Which Joe gave his name to ‘sloppy joes’? We look at five interesting sandwiches and their lexical origins.
A volatile liquid hydrocarbon obtained by distilling wood, coal tar, or petroleum, used in fuels and solvents and in chemical synthesis.
- ‘Petroleum fuels contain several toxic compounds, including benzene, toluene and xylene - all considered carcinogens.’
- ‘Fuels such as petroleum are mixtures of various hydrocarbons, and may contain benzene, toluene, xylene, and styrene, and other components.’
- ‘It was unpromising stuff, but Hofmann and others had discovered that by distillation one could separate from it several carbon-rich, odorous organic compounds such as benzene, toluene, xylene, and phenol.’
- ‘If you do insist on using solvents, avoid low-flash point solvents like gasoline, xylene, lacquer thinner, etc. which are dangerously flammable.’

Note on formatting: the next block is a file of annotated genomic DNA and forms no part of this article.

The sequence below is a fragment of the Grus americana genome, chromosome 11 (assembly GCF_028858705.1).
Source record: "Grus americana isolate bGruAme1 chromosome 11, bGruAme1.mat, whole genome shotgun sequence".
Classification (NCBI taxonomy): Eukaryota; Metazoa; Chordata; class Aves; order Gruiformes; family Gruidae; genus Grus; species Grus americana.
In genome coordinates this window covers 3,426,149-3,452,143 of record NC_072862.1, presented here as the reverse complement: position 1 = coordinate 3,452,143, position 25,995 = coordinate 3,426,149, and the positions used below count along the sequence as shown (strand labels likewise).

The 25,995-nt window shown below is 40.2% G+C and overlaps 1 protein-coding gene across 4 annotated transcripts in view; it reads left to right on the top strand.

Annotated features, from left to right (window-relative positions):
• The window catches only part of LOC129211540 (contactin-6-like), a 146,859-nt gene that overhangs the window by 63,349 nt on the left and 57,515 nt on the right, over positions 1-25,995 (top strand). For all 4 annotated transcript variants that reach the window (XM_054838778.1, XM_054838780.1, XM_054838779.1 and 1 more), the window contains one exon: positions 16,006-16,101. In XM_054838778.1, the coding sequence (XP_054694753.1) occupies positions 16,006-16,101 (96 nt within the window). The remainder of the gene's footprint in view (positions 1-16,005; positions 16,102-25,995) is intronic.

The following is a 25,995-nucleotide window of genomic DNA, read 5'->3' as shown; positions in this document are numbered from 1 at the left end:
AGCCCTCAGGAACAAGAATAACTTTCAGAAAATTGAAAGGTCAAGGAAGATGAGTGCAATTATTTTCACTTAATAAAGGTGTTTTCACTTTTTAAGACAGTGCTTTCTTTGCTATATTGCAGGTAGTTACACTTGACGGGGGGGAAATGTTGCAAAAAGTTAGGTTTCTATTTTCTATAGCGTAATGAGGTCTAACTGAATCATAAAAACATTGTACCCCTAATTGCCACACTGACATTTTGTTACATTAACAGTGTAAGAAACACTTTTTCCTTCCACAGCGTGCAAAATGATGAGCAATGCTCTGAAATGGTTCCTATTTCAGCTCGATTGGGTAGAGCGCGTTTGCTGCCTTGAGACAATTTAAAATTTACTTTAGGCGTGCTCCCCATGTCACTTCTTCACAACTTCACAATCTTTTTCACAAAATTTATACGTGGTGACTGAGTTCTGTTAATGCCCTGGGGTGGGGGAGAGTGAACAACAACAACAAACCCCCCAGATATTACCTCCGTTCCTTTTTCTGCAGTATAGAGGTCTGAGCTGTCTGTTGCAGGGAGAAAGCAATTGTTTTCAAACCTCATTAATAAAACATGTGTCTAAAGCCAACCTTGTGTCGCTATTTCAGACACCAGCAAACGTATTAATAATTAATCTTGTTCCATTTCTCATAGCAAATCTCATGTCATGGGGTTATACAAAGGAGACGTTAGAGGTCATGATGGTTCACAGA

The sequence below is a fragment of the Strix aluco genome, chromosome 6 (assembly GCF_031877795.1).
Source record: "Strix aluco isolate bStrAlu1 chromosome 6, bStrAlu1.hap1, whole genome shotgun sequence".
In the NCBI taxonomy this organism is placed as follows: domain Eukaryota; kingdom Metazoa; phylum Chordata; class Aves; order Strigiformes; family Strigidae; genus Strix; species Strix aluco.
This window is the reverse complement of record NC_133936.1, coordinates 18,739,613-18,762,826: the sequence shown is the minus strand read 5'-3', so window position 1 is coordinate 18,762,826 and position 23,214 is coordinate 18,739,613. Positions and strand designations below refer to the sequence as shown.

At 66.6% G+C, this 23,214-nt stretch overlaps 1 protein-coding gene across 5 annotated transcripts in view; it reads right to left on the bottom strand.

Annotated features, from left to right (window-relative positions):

- ‘But since the early 1920s, the oil companies have been blocking ethanol use - while using toxic substance like lead, benzene, toluene and xylene.’
- ‘But many other chemicals linked to reproductive health problems, including xylene, trichloroethylene, phenols, and acetone, remain in use.’
Mid 19th century: from xylo- ‘of wood’ + -ene.
We take a look at several popular, though confusing, punctuation marks.
From Afghanistan to Zimbabwe, discover surprising and intriguing language facts from around the globe.
The definitions of ‘buddy’ and ‘bro’ in the OED have recently been revised. We explore their history and increase in popularity.